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Figure 3. Acid and alkaline phosphatase activity of soil samples. Each value represents the average ± standard deviation (n = 3). Different letters indicate significant differences (p < 0.05). Different letters above columns represent significantly different (p < 0.05) values. * represents that alkaline phosphatase activity of sample CL03 was under the detection limit.
Figure 3. Acid and alkaline phosphatase activity of soil samples. Each value represents the average ± standard deviation (n = 3). Different letters indicate significant differences (p < 0.05). Different letters above columns represent significantly different (p < 0.05) values. * represents that alkaline phosphatase activity of sample CL03 was under the detection limit.
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Figure 4. PhoD gene abundance. Each value represents the average ± standard deviation (n = 3). Different letters indicate significant differences (p < 0.05). No Ct values could be obtained in the case of sample CL03, thus, it was not included in the calculation of phoD abundance. Different letters above columns represent significantly different (p < 0.05) values.
Figure 4. PhoD gene abundance. Each value represents the average ± standard deviation (n = 3). Different letters indicate significant differences (p < 0.05). No Ct values could be obtained in the case of sample CL03, thus, it was not included in the calculation of phoD abundance. Different letters above columns represent significantly different (p < 0.05) values.
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Figure 5. Relationships between the total P content, SOC content, AcP and AlP activity in soils CL01, CL02, CL03, VL01, VL02, VL03. AlP activity of sample CL03 was under detection limit. (A) Correlation between total P content and acid phosphatase activity. (B) Correlation of SOC content with acid phosphatase activity. (C) Correlation between SOC and alkaline phosphatase activity. (D) Correlation between acid phosphatase activity and alkaline phosphatase activity.
Figure 5. Relationships between the total P content, SOC content, AcP and AlP activity in soils CL01, CL02, CL03, VL01, VL02, VL03. AlP activity of sample CL03 was under detection limit. (A) Correlation between total P content and acid phosphatase activity. (B) Correlation of SOC content with acid phosphatase activity. (C) Correlation between SOC and alkaline phosphatase activity. (D) Correlation between acid phosphatase activity and alkaline phosphatase activity.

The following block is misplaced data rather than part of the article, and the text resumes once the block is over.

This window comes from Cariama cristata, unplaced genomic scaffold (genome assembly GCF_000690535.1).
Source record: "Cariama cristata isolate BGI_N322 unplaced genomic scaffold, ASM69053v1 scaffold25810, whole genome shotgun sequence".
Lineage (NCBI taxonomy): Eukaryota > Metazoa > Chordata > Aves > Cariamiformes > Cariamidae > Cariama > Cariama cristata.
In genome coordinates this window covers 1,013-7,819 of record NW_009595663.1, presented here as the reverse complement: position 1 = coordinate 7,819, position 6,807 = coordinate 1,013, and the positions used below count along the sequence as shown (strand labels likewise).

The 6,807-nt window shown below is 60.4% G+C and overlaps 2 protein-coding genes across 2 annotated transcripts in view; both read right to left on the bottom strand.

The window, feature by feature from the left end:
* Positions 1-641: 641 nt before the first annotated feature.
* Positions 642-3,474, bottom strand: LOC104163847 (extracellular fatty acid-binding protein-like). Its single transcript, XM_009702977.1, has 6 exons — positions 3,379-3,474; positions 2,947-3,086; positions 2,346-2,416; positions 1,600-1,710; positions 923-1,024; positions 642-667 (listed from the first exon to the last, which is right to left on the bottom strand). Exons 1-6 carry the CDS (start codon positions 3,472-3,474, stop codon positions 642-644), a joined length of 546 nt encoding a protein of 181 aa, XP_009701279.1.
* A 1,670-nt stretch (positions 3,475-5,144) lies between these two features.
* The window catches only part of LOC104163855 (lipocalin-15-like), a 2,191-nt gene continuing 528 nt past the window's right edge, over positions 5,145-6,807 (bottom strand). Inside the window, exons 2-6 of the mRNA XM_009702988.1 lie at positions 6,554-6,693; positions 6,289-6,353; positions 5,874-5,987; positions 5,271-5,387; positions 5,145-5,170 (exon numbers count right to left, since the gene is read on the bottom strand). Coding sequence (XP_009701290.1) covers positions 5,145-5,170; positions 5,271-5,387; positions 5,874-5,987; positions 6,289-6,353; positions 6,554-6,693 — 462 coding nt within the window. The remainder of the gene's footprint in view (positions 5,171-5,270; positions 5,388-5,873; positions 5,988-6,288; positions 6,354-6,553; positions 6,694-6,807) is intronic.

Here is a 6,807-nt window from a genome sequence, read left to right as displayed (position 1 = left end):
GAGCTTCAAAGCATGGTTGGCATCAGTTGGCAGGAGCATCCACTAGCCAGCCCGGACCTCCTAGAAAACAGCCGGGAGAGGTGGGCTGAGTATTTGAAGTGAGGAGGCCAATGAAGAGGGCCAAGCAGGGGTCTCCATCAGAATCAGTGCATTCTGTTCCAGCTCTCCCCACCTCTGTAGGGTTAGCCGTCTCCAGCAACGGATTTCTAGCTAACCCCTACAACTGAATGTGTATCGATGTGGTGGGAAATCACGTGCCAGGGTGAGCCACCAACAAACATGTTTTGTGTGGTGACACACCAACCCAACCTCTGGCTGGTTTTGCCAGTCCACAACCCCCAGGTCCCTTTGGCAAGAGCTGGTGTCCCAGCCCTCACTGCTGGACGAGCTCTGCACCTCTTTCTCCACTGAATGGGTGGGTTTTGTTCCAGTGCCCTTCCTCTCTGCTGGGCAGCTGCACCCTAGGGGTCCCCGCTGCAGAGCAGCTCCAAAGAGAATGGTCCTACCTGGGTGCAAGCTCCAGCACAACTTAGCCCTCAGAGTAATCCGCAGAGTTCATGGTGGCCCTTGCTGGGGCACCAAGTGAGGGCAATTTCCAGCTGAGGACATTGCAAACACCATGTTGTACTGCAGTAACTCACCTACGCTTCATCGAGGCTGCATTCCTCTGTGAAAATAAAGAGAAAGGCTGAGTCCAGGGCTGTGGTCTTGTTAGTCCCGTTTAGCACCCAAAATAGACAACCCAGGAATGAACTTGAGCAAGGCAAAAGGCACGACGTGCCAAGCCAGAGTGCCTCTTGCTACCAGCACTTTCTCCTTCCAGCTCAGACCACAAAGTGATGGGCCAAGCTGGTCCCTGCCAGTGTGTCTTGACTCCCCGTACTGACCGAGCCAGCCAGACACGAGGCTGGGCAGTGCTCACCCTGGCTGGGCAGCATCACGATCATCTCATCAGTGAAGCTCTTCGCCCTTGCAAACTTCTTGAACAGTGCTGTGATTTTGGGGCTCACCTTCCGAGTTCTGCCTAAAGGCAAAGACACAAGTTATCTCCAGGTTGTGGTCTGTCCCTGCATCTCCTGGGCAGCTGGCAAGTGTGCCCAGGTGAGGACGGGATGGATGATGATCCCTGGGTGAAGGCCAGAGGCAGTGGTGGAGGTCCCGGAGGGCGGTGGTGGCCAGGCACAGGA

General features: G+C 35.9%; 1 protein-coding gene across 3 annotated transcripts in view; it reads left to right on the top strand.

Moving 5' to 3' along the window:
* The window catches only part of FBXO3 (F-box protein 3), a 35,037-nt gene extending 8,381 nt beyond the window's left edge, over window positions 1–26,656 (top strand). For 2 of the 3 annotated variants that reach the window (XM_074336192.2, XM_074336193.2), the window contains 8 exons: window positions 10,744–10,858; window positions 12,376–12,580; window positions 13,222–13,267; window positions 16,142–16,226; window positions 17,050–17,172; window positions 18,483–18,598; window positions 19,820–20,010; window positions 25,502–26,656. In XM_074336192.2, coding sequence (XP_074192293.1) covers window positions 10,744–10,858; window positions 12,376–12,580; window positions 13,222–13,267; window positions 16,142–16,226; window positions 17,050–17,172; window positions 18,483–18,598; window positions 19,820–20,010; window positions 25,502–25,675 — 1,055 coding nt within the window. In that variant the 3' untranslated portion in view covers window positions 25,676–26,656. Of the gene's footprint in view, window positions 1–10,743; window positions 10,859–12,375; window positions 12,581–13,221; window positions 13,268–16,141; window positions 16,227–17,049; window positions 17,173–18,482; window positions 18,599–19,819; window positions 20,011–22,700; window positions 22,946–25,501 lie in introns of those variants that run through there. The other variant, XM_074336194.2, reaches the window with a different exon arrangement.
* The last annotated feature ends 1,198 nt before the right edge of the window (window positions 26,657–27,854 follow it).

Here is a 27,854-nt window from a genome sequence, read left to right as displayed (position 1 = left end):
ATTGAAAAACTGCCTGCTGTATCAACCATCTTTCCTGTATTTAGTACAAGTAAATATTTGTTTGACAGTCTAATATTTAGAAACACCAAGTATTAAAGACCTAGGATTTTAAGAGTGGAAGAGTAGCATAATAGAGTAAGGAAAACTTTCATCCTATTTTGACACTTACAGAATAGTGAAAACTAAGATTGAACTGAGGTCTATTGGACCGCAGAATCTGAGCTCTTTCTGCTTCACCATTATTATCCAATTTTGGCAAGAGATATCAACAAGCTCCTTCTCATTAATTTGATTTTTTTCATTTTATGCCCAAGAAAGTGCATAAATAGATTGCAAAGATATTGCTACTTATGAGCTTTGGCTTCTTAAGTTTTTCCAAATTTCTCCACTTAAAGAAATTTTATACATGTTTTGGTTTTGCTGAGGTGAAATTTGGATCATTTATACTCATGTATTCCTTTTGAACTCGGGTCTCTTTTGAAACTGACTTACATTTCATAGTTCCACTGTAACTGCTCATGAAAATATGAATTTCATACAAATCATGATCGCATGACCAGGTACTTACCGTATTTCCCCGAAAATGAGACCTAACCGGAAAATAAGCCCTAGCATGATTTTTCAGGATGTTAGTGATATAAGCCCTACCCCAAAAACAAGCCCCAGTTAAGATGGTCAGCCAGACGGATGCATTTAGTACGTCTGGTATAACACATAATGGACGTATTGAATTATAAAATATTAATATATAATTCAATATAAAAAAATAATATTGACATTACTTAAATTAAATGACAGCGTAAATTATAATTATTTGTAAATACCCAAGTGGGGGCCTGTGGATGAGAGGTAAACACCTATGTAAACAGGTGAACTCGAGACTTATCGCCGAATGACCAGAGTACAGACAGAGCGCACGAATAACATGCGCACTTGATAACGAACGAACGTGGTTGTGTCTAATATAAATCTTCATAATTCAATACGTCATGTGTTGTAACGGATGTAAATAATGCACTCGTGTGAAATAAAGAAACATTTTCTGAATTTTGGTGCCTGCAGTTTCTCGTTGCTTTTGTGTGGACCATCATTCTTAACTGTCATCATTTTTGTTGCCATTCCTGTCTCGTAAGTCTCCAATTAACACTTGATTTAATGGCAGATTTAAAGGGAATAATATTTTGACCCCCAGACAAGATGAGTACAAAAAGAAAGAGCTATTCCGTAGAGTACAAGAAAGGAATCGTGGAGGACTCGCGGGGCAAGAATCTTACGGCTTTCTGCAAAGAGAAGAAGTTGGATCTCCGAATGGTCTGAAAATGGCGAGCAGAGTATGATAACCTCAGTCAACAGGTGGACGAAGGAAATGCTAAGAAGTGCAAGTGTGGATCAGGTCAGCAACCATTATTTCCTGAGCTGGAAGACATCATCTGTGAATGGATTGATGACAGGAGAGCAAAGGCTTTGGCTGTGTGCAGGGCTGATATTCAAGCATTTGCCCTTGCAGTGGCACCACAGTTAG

Microorganisms 09 01796 g005
Table 1. Soil properties.
Table 1. Soil properties.
pHKCl7.00 ± 0.0223.90 ± 0.0364.60 ± 0.0334.00 ± 0.0315.70 ± 0.0516.50 ± 0.032
Particle size distribution (%)
sand42.45 ± 0.537.72 ± 0.574.62 ± 0.355.66 ± 0.273.95 ± 0.263.08 ± 0.3
silt31.43 ± 0.540.57 ± 0.519.35 ± 0.40.98 ± 0.21.49 ± 0.22.49 ± 0.3
clay26.12 ± 0.521.71 ± 0.56.03 ± 0.343.36 ± 0.324.57 ± 0.434.43 ± 0.5
SOC (g kg−1)9.30 ± 0.11520.90 ± 0.1207.50 ± 0.21015.20 ± 0.22320.50 ± 0.30012.00 ± 0.300
TN (%)0.17 ± 0.0100.19 ± 0.0100.083 ± 0.0100.14 ± 0.0210.13 ± 0.0240.10 ± 0.013
TP (% P2O5)0.09 ± 0.0010.132 ± 0.0040.032 ± 0.0020.212 ± 0.0010.22 ± 0.0030.069 ± 0.003
TK (%)0.25 ± 0.0220.22 ± 0.0130.028 ± 0.0100.14 ± 0.0100.15 ± 0.0130.31 ± 0.020
CL01–CL03: samples collected from Cam Lo town; VL01-VL03: samples collected from Vinh Linh town; SOC: soil organic carbon; TN: total nitrogen; TP: total P; TK: total potassium. Each value represents the average ± standard deviation (n = 2).
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Hegyi, A.; Nguyen, T.B.K.; Posta, K. Metagenomic Analysis of Bacterial Communities in Agricultural Soils from Vietnam with Special Attention to Phosphate Solubilizing Bacteria. Microorganisms 2021, 9, 1796.

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Hegyi A, Nguyen TBK, Posta K. Metagenomic Analysis of Bacterial Communities in Agricultural Soils from Vietnam with Special Attention to Phosphate Solubilizing Bacteria. Microorganisms. 2021; 9(9):1796.

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Hegyi, Anna, Tran Bao Khuyen Nguyen, and Katalin Posta. 2021. "Metagenomic Analysis of Bacterial Communities in Agricultural Soils from Vietnam with Special Attention to Phosphate Solubilizing Bacteria" Microorganisms 9, no. 9: 1796.